Indeed, a single sentence in Concepcion likely portends a cautious application of this reiterated derogation, exactly as happened after Gilmer and Carnival Cruise Lines. This specific language appears in footnote six of Justice Scalia’s opinion, which reads: “Of course States remain free to take steps addressing the concerns that attend contracts of adhesion—for example, requiring class-action-waiver provisions in adhesive arbitration agreements to be highlighted. Such steps cannot conflict with the FAA or frustrate its purpose to ensure that private arbitration agreements are enforced according to its terms.” Concepcion, 563 U.S. at 347 n.6. Implicitly authorizing the passage of adhesion-specific statutes, this observation cannot be easily squared with the majority’s indifference to the power imbalances inherent in all such form contracts—and key to their utility for consumers and businesses alike.

3. Creation of a Novel Test

But Justice Scalia did not stop with his disparagement of once sacred objections. Instead, the incisive justice whose tenure overlapped with most of the FAA’s doctrinal developments made one more contribution to this law’s construction. David S. Schwartz, Justice Scalia’s Jiggery-Pokery in Federal Arbitration Law, 101 Minn. L. Rev. Headnotes 75, 78 (2016). Perhaps the author of eight majority opinions in FAA cases, including such notable ones as Rent-a-Center v. Jackson and American Express Company, a man who had dissented in only two of the Court’s nineteen majority FAA opinions, could do no less.

Whatever the explanation, as Justice Scalia proceeded to demarcate the FAA’s preemptive scope, the colleagues he so ably coaxed developed an entirely new view of the Savings Clause. Hereinafter, under the FAA, the state laws, including a standard contract defense like fraud, duress, and unconscionability, once protected from invalidity by this sentence’s operation could no longer survive if they somehow “interfere[d] with fundamental attributes of arbitration.” Concepcion, 563 U.S. at 344, 348; see also, e.g., Raglani v. Ripken Prof’l Baseball, 939 F. Supp. 2d 517, 521 (D. Md. 2013) (citing this language). To the extent that any such law undermined arbitration’s procedural informality, its “principal advantage,” or rendered it “slower” or “more costly,” it wielded neither rightful sting nor dispositive weight despite its status as a general defense never designed to target arbitration for disfavored treatment. Concepcion, 563 U.S. at 344, 348. Albeit not explicitly ratified by Justice Thomas, this analytical approach constituted a decided majority’s preferred interpretive tactic for setting the future limits of the FAA’s Savings Clause.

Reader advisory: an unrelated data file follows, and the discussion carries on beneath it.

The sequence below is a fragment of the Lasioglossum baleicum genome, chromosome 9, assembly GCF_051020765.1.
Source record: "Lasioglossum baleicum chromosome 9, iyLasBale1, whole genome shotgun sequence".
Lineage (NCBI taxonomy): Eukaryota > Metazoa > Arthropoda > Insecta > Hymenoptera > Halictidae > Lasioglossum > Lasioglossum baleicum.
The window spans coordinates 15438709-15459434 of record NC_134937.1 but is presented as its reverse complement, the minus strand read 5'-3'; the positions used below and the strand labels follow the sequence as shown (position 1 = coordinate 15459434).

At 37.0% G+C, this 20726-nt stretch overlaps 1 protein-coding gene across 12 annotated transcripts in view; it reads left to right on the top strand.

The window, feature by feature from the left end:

Unlike its nod to Gilmer and Carnival Cruise Lines, this audacious reading lacked any obvious anchor in older precedent. Reasonably apprehended, its animating logic principally outlawed “discrimination in state policy that is unfavorable to arbitration.” Morris v. Ernst & Young, LLP, 834 F.3d 975, 989 (9th Cir. 2016). Without clearly saying so, Justice Scalia had thereby rejiggered the FAA’s purpose, from barring unequal treatment of arbitration clauses relative to other contractual provisions to preferring them outright. Mortensen v. Bresnan Commc’ns, LLC, 722 F.3d 1151, 1160 (9th Cir. 2013). The FAA had always evinced a clear preference for the enforcement of arbitration agreements, but had been read to do no more than place them on an equal footing with other contracts. Buckeye Check Cashing Inc., 546 U.S. at 443; Rent-A-Center, West Inc. v. Jackson, 561 U.S. 63, 67 (2010). After Justice Scalia’s Concepcion, the Savings Clause could no longer save from preemption any generally applicable contract defense that “sacrifices the principal advantage of arbitration — its informality — and makes the process slower, more costly, and more likely to generate procedural morass than final judgment,” not to mention increasing the “risks to defendants.” Litman, 655 F.3d at 231 (quoting Concepcion, 563 U.S. at 345, 350, yet holding it to do more than bar prohibition on class arbitration). In so propounding, a justice’s subtlety hid an analytical evolution unlikely to be reversed by either his immediate successor, see, e.g., Ragab v. Howard, 841 F.3d 1134, 1140–41 (10th Cir. 2016) (Gorsuch, J., dissenting); Chelsea Family Pharmacy PLLC v. Medco Health Solutions Inc., 567 F.3d 1191, 1200–01 (10th Cir. 2009) (Gorsuch, J., concurring), or his joiner’s potential ones, see Verizon New England Inc. v. NLRB, 826 F.3d 480 (D.C. Cir. 2016) (Kavanaugh, J.).

Post-Concepcion FAA: Judicial and Scholarly Discord

1. Haphazard Judicial Recognition